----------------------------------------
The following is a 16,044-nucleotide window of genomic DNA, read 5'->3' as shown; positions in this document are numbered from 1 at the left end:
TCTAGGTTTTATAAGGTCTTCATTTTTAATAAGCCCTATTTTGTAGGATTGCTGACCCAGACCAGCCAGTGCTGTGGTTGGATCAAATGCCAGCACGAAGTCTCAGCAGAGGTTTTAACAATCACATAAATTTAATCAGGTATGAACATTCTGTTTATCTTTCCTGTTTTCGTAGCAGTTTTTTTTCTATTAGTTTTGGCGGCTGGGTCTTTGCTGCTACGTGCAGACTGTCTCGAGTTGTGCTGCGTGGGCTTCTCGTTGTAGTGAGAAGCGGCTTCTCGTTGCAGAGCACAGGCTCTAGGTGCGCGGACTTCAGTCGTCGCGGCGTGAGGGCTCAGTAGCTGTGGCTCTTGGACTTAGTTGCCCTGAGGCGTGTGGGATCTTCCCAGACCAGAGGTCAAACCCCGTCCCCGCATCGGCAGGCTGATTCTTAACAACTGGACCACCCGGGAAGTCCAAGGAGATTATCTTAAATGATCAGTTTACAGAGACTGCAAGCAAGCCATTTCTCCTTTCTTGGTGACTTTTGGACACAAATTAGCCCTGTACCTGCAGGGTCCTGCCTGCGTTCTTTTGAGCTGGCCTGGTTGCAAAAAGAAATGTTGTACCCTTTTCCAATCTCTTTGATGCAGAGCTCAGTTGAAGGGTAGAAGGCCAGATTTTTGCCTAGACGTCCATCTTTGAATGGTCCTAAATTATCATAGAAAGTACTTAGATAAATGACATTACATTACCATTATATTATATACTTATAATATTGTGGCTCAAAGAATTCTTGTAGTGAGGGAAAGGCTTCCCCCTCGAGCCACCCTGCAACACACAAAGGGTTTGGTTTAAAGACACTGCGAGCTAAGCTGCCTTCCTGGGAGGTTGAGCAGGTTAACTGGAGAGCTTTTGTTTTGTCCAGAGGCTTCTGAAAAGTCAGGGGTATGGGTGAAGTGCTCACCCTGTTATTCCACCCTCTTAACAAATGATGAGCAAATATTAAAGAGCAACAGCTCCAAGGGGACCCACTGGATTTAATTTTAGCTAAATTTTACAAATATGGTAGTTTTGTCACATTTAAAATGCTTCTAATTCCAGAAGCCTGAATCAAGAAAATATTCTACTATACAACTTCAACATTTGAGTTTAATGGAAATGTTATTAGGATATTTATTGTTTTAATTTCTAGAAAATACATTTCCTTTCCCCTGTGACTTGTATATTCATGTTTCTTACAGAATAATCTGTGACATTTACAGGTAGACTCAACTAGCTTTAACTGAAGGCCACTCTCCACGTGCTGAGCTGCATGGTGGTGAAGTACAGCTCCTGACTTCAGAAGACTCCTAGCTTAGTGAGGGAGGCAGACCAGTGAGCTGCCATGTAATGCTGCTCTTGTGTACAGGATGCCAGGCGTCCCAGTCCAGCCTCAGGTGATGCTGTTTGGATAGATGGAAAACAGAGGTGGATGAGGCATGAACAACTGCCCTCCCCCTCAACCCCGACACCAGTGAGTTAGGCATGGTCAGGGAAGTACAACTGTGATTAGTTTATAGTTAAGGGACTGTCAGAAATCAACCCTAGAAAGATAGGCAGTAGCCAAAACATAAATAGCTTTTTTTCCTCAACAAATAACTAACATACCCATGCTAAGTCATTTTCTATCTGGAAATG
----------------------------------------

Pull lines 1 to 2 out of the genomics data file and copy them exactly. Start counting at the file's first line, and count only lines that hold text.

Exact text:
The following is a 16,044-nucleotide window of genomic DNA, read 5'->3' as shown; positions in this document are numbered from 1 at the left end:
TCTAGGTTTTATAAGGTCTTCATTTTTAATAAGCCCTATTTTGTAGGATTGCTGACCCAGACCAGCCAGTGCTGTGGTTGGATCAAATGCCAGCACGAAGTCTCAGCAGAGGTTTTAACAATCACATAAATTTAATCAGGTATGAACATTCTGTTTATCTTTCCTGTTTTCGTAGCAGTTTTTTTTCTATTAGTTTTGGCGGCTGGGTCTTTGCTGCTACGTGCAGACTGTCTCGAGTTGTGCTGCGTGGGCTTCTCGTTGTAGTGAGAAGCGGCTTCTCGTTGCAGAGCACAGGCTCTAGGTGCGCGGACTTCAGTCGTCGCGGCGTGAGGGCTCAGTAGCTGTGGCTCTTGGACTTAGTTGCCCTGAGGCGTGTGGGATCTTCCCAGACCAGAGGTCAAACCCCGTCCCCGCATCGGCAGGCTGATTCTTAACAACTGGACCACCCGGGAAGTCCAAGGAGATTATCTTAAATGATCAGTTTACAGAGACTGCAAGCAAGCCATTTCTCCTTTCTTGGTGACTTTTGGACACAAATTAGCCCTGTACCTGCAGGGTCCTGCCTGCGTTCTTTTGAGCTGGCCTGGTTGCAAAAAGAAATGTTGTACCCTTTTCCAATCTCTTTGATGCAGAGCTCAGTTGAAGGGTAGAAGGCCAGATTTTTGCCTAGACGTCCATCTTTGAATGGTCCTAAATTATCATAGAAAGTACTTAGATAAATGACATTACATTACCATTATATTATATACTTATAATATTGTGGCTCAAAGAATTCTTGTAGTGAGGGAAAGGCTTCCCCCTCGAGCCACCCTGCAACACACAAAGGGTTTGGTTTAAAGACACTGCGAGCTAAGCTGCCTTCCTGGGAGGTTGAGCAGGTTAACTGGAGAGCTTTTGTTTTGTCCAGAGGCTTCTGAAAAGTCAGGGGTATGGGTGAAGTGCTCACCCTGTTATTCCACCCTCTTAACAAATGATGAGCAAATATTAAAGAGCAACAGCTCCAAGGGGACCCACTGGATTTAATTTTAGCTAAATTTTACAAATATGGTAGTTTTGTCACATTTAAAATGCTTCTAATTCCAGAAGCCTGAATCAAGAAAATATTCTACTATACAACTTCAACATTTGAGTTTAATGGAAATGTTATTAGGATATTTATTGTTTTAATTTCTAGAAAATACATTTCCTTTCCCCTGTGACTTGTATATTCATGTTTCTTACAGAATAATCTGTGACATTTACAGGTAGACTCAACTAGCTTTAACTGAAGGCCACTCTCCACGTGCTGAGCTGCATGGTGGTGAAGTACAGCTCCTGACTTCAGAAGACTCCTAGCTTAGTGAGGGAGGCAGACCAGTGAGCTGCCATGTAATGCTGCTCTTGTGTACAGGATGCCAGGCGTCCCAGTCCAGCCTCAGGTGATGCTGTTTGGATAGATGGAAAACAGAGGTGGATGAGGCATGAACAACTGCCCTCCCCCTCAACCCCGACACCAGTGAGTTAGGCATGGTCAGGGAAGTACAACTGTGATTAGTTTATAGTTAAGGGACTGTCAGAAATCAACCCTAGAAAGATAGGCAGTAGCCAAAACATAAATAGCTTTTTTTCCTCAACAAATAACTAACATACCCATGCTAAGTCATTTTCTATCTGGAAATG